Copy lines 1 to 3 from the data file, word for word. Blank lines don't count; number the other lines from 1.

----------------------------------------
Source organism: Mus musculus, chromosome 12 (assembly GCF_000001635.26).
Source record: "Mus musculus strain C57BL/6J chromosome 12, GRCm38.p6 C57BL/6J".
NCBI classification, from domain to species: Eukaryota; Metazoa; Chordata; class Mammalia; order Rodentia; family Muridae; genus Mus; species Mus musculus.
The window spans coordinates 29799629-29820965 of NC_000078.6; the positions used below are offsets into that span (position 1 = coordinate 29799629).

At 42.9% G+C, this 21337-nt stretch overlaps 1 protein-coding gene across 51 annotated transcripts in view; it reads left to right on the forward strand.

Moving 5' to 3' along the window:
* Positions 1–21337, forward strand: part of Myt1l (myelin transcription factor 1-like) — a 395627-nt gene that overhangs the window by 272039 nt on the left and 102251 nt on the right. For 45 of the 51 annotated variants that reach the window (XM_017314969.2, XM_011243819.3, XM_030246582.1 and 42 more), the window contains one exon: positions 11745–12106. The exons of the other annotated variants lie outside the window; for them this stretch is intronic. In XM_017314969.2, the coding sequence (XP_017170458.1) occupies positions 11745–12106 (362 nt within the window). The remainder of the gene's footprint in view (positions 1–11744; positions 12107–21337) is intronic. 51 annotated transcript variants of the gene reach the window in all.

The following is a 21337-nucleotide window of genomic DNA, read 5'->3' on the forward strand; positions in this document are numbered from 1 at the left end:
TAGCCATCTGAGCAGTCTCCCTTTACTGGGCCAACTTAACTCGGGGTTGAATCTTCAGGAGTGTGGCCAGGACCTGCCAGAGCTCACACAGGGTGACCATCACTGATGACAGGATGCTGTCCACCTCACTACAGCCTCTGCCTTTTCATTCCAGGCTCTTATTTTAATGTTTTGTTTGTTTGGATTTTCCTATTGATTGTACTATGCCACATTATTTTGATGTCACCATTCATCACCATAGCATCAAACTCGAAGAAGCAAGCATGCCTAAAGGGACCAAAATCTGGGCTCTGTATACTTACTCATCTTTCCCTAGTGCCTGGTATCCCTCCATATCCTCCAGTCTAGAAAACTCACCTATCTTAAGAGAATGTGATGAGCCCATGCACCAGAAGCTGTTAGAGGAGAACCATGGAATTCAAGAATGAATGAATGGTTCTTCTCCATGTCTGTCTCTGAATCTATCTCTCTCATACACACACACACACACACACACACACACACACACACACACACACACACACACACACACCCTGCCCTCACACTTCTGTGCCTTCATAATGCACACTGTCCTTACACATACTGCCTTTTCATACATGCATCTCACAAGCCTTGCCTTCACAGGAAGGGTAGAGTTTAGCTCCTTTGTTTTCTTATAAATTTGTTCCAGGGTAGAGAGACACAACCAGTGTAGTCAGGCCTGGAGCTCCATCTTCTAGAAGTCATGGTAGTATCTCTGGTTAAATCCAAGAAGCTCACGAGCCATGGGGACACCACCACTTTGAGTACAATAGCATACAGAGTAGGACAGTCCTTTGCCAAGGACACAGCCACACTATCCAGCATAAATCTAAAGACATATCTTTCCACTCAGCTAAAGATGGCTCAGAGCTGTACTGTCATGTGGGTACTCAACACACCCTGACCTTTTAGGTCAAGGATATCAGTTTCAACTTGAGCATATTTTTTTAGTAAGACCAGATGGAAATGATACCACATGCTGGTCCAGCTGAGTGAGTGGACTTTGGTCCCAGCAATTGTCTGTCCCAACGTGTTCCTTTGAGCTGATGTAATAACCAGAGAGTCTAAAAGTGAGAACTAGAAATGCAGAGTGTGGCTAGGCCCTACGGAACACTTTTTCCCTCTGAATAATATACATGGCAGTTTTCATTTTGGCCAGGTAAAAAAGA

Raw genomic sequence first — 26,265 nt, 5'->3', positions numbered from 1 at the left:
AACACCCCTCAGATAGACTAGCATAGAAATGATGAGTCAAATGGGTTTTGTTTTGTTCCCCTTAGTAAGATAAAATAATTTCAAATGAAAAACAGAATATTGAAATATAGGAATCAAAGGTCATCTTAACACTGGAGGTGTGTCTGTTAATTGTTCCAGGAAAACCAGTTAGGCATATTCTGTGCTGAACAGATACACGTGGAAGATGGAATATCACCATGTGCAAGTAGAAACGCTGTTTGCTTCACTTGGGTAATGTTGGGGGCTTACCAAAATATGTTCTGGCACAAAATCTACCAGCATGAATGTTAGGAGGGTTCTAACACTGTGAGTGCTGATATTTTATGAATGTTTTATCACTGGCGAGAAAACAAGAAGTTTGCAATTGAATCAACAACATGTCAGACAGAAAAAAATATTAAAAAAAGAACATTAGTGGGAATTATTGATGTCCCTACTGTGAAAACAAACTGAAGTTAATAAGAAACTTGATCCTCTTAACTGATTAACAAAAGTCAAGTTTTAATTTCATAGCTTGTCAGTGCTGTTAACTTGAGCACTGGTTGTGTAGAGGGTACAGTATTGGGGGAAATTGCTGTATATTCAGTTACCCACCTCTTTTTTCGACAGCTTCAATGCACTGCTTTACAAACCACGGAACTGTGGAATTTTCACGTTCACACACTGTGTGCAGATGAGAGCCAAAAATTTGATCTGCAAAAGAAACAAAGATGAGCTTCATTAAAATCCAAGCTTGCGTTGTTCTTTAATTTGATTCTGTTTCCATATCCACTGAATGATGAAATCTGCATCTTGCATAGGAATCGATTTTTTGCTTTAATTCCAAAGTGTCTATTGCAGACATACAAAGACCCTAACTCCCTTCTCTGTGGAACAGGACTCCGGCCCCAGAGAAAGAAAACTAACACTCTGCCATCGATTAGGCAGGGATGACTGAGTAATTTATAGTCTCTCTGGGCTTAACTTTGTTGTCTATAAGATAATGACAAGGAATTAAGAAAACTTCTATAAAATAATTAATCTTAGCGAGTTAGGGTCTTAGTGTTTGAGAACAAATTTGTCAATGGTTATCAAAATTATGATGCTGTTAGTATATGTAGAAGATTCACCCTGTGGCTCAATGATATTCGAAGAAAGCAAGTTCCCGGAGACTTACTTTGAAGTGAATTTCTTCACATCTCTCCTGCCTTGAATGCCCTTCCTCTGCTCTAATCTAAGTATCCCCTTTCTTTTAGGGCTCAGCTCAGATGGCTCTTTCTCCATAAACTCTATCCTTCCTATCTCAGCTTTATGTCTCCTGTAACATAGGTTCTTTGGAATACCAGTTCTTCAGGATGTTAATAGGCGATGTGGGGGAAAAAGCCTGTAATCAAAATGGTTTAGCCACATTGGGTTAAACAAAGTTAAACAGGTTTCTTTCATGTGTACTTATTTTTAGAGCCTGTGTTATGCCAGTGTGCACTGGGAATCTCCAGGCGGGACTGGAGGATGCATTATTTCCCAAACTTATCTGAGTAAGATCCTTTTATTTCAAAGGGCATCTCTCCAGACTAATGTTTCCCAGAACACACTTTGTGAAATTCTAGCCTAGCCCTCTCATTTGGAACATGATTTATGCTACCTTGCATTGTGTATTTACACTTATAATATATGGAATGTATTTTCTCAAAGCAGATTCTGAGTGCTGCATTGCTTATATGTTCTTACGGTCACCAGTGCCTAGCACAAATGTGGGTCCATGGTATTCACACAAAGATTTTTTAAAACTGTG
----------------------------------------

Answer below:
Source organism: Mus musculus, chromosome 12 (assembly GCF_000001635.26).
Source record: "Mus musculus strain C57BL/6J chromosome 12, GRCm38.p6 C57BL/6J".
NCBI classification, from domain to species: Eukaryota; Metazoa; Chordata; class Mammalia; order Rodentia; family Muridae; genus Mus; species Mus musculus.